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Mr Creosote Monty Python

November 22, 2012 by  

Mr Creosote Monty Python, Mr Creosote is a fictional character who appears in Monty Python’s The Meaning of Life. Creosote is a monstrously obese restaurant patron who is served a vast amount of food while vomiting repeatedly. After being persuaded to eat an after-dinner mint, he explodes in a very graphic way. The sketch is the first part of “Part VI: The Autumn Years” of the film.

The character is played by Terry Jones (who is also the director of the film).

In the sketch, Mr Creosote dines at a French restaurant. The entrance of this morbidly obese middle-aged man is accompanied by ominous music and is followed by a short dialogue with the maître d’, played by John Cleese:

Maître d’ Ah, good afternoon, sir; and how are we today?
Mr Creosote Better.
Maître d’ Better?
Mr Creosote Better get a bucket, I’m gonna throw up.

Creosote is then led to his table, and once seated starts projectile-vomiting, failing to hit the bucket he had requested a moment before. The floor quickly becomes covered in vomit, and so do the cleaning woman and the maître d’s trousers. Creosote listens patiently while highlights of the evening’s menu are recited to him; after vomiting on the menu held open in front of him by the maître d’, he orders all of the dishes listed by the maitre’d. As a result, he is served moules marinieres, pate de foie gras, beluga caviar, eggs benedict, a leek tart, frogs’ legs amandine and quail’s eggs on a bed of mushrooms all mixed in a bucket with the quail eggs on top and a double helping of pate. The appetizers are followed by the main course of jugged hare, with a sauce of truffles, bacon, Grand Marnier, anchovies and cream. For apéritifs, Mr Creosote has six bottles of Château Latour 1945, a double jeroboam of champagne, and half a dozen crates of brown ale – considerably less than his usual allowance.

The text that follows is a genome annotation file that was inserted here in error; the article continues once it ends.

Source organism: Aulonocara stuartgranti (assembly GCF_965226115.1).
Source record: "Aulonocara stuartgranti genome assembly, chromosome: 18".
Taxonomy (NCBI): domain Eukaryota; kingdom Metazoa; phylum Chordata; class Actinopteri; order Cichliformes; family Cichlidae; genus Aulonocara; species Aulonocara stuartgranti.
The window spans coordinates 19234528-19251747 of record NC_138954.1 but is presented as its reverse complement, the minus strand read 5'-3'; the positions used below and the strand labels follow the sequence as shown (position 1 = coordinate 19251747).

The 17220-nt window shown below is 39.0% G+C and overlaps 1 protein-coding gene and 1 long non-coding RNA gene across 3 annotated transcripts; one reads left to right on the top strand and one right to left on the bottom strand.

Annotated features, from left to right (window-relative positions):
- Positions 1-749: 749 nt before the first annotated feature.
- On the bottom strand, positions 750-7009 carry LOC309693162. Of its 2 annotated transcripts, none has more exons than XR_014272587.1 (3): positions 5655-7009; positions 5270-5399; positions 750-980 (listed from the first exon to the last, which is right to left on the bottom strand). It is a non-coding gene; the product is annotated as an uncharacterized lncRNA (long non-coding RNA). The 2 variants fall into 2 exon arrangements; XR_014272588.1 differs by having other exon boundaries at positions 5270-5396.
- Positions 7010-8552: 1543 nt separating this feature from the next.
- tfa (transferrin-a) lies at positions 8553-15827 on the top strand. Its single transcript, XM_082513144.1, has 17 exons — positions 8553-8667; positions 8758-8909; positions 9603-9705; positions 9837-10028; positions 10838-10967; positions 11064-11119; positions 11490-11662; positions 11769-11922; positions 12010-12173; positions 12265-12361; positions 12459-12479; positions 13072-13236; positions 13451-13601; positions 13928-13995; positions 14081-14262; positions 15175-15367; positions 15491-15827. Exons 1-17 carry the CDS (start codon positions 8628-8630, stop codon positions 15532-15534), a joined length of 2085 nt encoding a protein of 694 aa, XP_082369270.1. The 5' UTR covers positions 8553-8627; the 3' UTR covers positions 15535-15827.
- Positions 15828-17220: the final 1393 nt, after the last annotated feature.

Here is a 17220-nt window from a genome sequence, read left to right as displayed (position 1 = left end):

He finishes the feast, and several other courses, vomiting profusely all over himself, his table, and the restaurant’s staff throughout his meal, causing other diners to lose their appetite (in some cases, even throwing up themselves). Finally, after being persuaded by the smooth maître d’ to eat a “wafer-thin mint”, he explodes, covering the restaurant and diners with innards and partially digested food – even starting a “vomit-wave” among the other diners, who leave in disgust.

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